Beach. Receiving a 2019 TBA Award nomination for Dames at Sea at
42nd Street Moon, she also won SFBATCC Awards for her performances in Broadway
by the Bay’s Singin’ in the Rain and Crazy for You. Seen in the
national tours of White Christmas and 42nd Street, WolfKlain has
also performed at regional theatres including San Francisco Playhouse, Hillbarn
Theatre and Arizona Repertory Theatre, and her film and TV credits include FOX
TV’s America’s Most Wanted and Lifetime’s The Truth about Jane.
Tara Kostmayer (Lydia) Making her TheatreWorks
Silicon Valley debut, Tara Kostmayer has been seen Off-Broadway in A Chorus
Line at Encores! New York City Center and has performed regionally at
theatres including La Jolla Playhouse.
Chanel Tilghman (Kitty) Making her TheatreWorks
Silicon Valley debut, Chanel Tilghman has been seen in productions at Berkeley
Playhouse and Bay Area Musicals.
Christopher Vettel (Mr. Bennet) Returning to
TheatreWorks Silicon Valley where he was seen in Little Women, Christopher
Vettel plays Mr. Bennet, the patriarch of the Bennet family. Seen in a national
tour of Sunset Boulevard and the 30th Anniversary national tour of Annie,
Vettel has performed in the German company of Really Useful Group’s production
of Sunset Boulevard, the European tour of Cabaret, and Cameron
Mackintosh/JAR production’s Hey, Mr. Producer!. Vettel has also
performed Off-Broadway at New York Musical Festival and Westside Theatre, and
his regional theatre credits include San Jose Repertory Theatre, Barrington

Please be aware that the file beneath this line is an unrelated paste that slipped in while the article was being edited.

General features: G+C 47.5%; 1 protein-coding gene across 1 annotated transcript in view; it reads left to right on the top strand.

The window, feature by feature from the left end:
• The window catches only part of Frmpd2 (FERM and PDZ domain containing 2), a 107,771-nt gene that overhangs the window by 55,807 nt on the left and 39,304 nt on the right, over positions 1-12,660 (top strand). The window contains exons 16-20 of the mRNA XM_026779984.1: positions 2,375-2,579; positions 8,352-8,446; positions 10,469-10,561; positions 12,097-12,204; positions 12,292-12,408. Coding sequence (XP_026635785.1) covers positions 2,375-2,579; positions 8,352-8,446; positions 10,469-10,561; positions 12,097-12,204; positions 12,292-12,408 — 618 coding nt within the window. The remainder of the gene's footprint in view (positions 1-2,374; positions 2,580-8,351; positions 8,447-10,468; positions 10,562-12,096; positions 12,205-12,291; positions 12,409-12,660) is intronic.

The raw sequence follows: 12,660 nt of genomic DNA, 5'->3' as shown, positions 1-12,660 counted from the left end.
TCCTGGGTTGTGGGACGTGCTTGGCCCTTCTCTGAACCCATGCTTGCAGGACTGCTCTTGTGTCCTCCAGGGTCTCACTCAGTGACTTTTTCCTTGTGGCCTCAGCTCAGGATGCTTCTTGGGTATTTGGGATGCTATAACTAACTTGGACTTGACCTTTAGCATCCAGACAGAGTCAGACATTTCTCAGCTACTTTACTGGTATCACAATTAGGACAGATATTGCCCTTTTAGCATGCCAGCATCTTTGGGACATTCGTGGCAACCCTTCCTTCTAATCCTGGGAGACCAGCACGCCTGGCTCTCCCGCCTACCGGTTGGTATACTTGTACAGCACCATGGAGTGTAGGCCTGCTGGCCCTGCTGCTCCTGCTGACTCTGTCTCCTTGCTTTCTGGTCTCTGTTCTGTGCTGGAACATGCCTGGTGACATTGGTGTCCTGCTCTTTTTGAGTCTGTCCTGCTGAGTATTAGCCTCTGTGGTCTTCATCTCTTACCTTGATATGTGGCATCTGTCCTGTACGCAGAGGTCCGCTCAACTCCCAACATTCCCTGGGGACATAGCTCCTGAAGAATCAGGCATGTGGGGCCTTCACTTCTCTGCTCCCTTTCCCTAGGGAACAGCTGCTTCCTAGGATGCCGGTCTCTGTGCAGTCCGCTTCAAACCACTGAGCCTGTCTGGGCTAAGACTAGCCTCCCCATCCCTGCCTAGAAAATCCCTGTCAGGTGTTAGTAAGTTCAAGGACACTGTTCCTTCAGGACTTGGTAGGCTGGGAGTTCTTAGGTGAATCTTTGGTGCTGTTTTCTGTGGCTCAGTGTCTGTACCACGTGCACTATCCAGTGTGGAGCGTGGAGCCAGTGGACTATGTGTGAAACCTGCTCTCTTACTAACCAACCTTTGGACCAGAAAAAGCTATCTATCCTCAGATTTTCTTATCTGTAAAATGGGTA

Stage Company, 42nd Street Moon and San Jose Stage Company.
Heather Orth (Mrs. Bennet) Originating the role in
the 2018 TheatreWorks New Works Festival, Heather Orth makes her TheatreWorks
mainstage debut as Mrs. Bennet, the matriarch of the Bennet family. Receiving
2019 TBA Award nominations for her performances in Sweeney Todd at
Hillbarn Theatre, Passion at Custom Made Theatre Company, and Sister
Act at Broadway by the Bay, Orth has won TBA Awards for her performances in
Sister Act at Berkeley Playhouse and The Boys from Syracuse at
42nd Street Moon. Orth has won SFBATCC Awards for her performances in Jesus
Christ Superstar at Ray of Light Theatre and The Secret Garden at
42nd Street Moon, as well as for Chess and Grey Gardens at Custom
Made Theatre Company. Orth has also performed at Feinstein’s at the Nikko and
with Symphony Silicon Valley.
Travis Leland (Mr. Bingley) Seen as Miles Tuck in
last season’s Tuck
Everlasting, Travis Leland returns to TheatreWorks Silicon Valley as
Mr. Bingley, Mr. Darcy’s charming, well-mannered friend. Leland’s other
TheatreWorks credits include the 2017 production of Rags
and the 2015 production of Jane Austen’s Emma. Leland has also performed
at the Geffen Playhouse and the Wallis Annenberg Center.
Monique Hafen Adams (Miss Caroline Bingley) Originating
the roles of Caroline Bingley and Kitty Bennet in the 2018 TheatreWorks New
Works Festival, Monique Hafen Adams makes her TheatreWorks Silicon Valley
mainstage debut as Miss Caroline Bingley, Mr. Bingley’s snooty sister. Also
seen in TheatreWorks New Works Festival workshops of Eric Hermannson’s Soul
and Past, Present, and Future, Adams’s honors include SFBATCC Awards for